BATON ROUGE, La. — Heads down and eyes averted. This is the way a bullied football team leaves a field, and the Gators already have the move perfected.
A week ago, it was Alabama. This time, it was LSU. Two highly ranked teams, and two relentless beatings. There was little to say afterward, and so UF players mumbled about watching video to better understand losses of 38-10 and 41-11 in consecutive weeks.
Here's a better idea:
Go back and watch tape of the 1990 Gators. A team humiliated 45-3 by Tennessee but still determined enough to finish atop the SEC standings. Or check out the '92 Gators. A team that lost back-to-back league games but still played in the SEC Championship.
Before they address blocking or tackling or covering or throwing, these players need to learn more about expectations in Gainesville.
Because this doesn't happen to Florida. At least not in recent generations.
The last time the Gators were outscored by at least 58 points in back-to-back games was in 1971 when they were crushed by Auburn (40-7) and Georgia (49-7).
"We should be better than this," defensive end Lerentee McCray said. "We are better than this. We're definitely better than the way we've played."
It is true that Florida was down to its No. 3 quarterback on Saturday. And it is true the Gators were on the road against the nation's No. 1 team.
Those factors clearly played a part in the loss, but they do not explain the way a supposedly proud program looked unprepared and overwhelmed for much of the day.
"We're at Florida," coach Will Muschamp said, "and we expect to go into these games and play well."
If there is any consolation for the Gators this morning, it is that they are not alone in a neighborhood of misery.
It's as if the state has suddenly seceded from the NCAA. Check out the Associated Press poll later today, and chances are you'll not see UF, FSU, Miami or USF. A state with a gold mine of high school football talent, and as much presence in the national picture as Rhode Island.
At this point, it's hard to know who deserves your pity.
Is it the team that went from a No. 5 ranking to a losing record in 22 days? (Spoiler alert: That's FSU.) The team that panics every time a Ponzi schemer gets visitation rights at his federal penitentiary? (That's you, Miami.) The team stuck in a league everyone is fleeing? (Hello USF.) Or the team with cleat marks on its back? (Back to Florida.)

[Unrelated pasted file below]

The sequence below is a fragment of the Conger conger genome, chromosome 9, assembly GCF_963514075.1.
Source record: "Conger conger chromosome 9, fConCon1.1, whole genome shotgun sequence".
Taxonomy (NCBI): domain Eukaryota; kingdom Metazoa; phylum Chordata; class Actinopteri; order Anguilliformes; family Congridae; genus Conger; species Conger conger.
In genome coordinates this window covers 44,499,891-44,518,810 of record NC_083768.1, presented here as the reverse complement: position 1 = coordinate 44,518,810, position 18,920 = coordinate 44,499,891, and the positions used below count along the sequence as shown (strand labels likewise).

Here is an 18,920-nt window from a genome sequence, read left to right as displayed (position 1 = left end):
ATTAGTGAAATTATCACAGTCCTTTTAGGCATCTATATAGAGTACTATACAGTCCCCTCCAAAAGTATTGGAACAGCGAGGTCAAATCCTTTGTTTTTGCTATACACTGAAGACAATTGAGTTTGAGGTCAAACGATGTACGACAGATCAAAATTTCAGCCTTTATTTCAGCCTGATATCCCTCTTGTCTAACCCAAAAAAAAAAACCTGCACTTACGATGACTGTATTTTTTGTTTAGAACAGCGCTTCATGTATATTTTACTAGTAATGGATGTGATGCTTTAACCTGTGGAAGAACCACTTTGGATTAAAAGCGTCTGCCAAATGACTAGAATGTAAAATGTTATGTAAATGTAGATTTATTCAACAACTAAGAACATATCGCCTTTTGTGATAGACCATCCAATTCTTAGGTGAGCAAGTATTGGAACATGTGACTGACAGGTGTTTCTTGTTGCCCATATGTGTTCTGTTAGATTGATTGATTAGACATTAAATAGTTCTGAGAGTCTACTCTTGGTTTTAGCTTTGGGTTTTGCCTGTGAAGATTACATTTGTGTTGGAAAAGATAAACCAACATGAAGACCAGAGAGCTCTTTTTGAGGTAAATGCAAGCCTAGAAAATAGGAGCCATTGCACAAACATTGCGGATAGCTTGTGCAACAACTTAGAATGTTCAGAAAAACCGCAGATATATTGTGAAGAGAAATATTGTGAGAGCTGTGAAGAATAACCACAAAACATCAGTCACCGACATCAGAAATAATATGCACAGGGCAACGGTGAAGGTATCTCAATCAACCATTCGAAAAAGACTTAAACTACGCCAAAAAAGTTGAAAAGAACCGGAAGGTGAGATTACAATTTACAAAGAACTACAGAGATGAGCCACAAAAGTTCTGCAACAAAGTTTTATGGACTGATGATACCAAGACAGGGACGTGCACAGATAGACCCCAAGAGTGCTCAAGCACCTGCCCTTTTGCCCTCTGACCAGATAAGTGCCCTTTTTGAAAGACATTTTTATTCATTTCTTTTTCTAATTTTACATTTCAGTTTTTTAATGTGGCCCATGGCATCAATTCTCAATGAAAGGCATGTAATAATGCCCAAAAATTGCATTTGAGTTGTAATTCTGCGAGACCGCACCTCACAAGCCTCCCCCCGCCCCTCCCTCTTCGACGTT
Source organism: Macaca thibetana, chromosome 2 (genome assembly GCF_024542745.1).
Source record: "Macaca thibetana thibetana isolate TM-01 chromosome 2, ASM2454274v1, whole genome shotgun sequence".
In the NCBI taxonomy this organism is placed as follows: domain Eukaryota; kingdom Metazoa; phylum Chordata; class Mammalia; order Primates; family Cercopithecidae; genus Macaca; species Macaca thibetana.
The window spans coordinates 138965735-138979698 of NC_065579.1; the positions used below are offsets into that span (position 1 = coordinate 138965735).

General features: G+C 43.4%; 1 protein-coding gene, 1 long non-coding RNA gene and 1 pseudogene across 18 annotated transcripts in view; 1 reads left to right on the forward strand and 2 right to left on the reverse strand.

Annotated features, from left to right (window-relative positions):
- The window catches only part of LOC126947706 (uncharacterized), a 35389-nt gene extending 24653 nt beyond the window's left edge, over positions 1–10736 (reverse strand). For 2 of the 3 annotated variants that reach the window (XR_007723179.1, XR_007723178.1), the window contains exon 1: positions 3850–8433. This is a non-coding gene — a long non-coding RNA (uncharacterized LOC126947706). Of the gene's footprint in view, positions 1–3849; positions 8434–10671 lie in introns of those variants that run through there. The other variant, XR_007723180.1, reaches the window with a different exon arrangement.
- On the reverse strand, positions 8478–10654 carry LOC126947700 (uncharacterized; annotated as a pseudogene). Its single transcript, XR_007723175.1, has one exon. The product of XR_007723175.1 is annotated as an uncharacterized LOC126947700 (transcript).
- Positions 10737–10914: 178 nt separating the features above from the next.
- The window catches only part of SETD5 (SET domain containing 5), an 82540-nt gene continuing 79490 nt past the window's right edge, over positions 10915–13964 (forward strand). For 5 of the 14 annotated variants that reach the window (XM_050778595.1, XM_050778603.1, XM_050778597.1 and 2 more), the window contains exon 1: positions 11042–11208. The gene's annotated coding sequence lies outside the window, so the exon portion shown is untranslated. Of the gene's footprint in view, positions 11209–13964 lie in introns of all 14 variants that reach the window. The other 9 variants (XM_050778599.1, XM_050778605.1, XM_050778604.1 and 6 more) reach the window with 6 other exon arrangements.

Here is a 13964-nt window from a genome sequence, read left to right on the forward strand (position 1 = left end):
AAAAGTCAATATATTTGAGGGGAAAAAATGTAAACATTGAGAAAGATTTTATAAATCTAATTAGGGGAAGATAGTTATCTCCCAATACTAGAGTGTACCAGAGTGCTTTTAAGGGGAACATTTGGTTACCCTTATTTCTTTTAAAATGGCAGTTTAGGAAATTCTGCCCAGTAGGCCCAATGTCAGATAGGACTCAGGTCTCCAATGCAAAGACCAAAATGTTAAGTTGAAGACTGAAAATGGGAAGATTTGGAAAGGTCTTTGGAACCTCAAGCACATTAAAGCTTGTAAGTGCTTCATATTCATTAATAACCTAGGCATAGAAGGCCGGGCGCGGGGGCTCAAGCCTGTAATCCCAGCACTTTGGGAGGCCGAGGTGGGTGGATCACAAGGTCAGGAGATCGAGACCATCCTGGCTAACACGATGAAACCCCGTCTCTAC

I'm sure the state has had worse times on college football fields, but it's hard to imagine a time when so many things went wrong so quickly.
Even Gov. Rick Scott mistakenly assumed attending a college football game was a fine idea Saturday afternoon, and he showed up for some entertainment just before kickoff. Or maybe he was just intrigued by someone dropping even faster in the polls.
Because, at this point, the Gators are not in a position to intimidate anyone. They can't run between the tackles. Passes of more than 2 yards are an adventure. For the better part of 60 minutes, their entire offense was predicated on outrunning the defense to the corner.
Maybe it was necessary to go conservative to accommodate true freshman Jacoby Brissett at quarterback, but the early plan did not give him a chance to succeed.
Meanwhile, for some reason, Muschamp thought it was a good idea to mislead the world about his intentions at quarterback on Saturday. He had been vague about John Brantley's injury. He barely mentioned that Jeff Driskel was hurt, even though the backup quarterback had already been ruled out on Wednesday.
If Muschamp is so intent on keeping secrets in the future, he might want to consider hiding the actual score of games.
The crazy thing is Florida remains alive in the SEC Eastern Division. The Gators can still make it to the league's championship game in Atlanta if they win their final four conference games, starting next week at Auburn.
It's not out of the question, but it's a tall order for a team that is struggling on both sides of the ball and does not appear to have answers in sight.
"It's not over," flanker Trey Burton said. "Our dream was to get to Atlanta."
In the meantime, the Gators need a dose of hope. A splash of confidence. Maybe a dollop of positive vibes.
So consider this your good deed for the week: Look around, and hug a Gator.
Or, for that matter, a Seminole. Or a Bull or a 'Cane.
Heaven knows, there's enough misery to go around in our part of the college football world.